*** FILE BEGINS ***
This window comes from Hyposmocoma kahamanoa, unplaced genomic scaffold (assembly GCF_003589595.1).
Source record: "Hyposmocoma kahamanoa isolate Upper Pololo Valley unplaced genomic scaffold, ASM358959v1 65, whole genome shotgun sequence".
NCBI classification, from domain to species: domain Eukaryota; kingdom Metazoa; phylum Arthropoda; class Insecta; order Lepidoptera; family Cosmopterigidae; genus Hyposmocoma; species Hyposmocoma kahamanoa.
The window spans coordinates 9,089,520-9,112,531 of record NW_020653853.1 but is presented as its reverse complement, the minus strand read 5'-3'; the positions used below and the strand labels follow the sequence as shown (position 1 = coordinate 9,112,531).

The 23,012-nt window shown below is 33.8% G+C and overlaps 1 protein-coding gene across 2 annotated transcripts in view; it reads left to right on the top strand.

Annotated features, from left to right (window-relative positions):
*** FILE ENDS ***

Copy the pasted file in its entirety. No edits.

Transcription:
This window comes from Hyposmocoma kahamanoa, unplaced genomic scaffold (assembly GCF_003589595.1).
Source record: "Hyposmocoma kahamanoa isolate Upper Pololo Valley unplaced genomic scaffold, ASM358959v1 65, whole genome shotgun sequence".
NCBI classification, from domain to species: domain Eukaryota; kingdom Metazoa; phylum Arthropoda; class Insecta; order Lepidoptera; family Cosmopterigidae; genus Hyposmocoma; species Hyposmocoma kahamanoa.
The window spans coordinates 9,089,520-9,112,531 of record NW_020653853.1 but is presented as its reverse complement, the minus strand read 5'-3'; the positions used below and the strand labels follow the sequence as shown (position 1 = coordinate 9,112,531).

The 23,012-nt window shown below is 33.8% G+C and overlaps 1 protein-coding gene across 2 annotated transcripts in view; it reads left to right on the top strand.

Annotated features, from left to right (window-relative positions):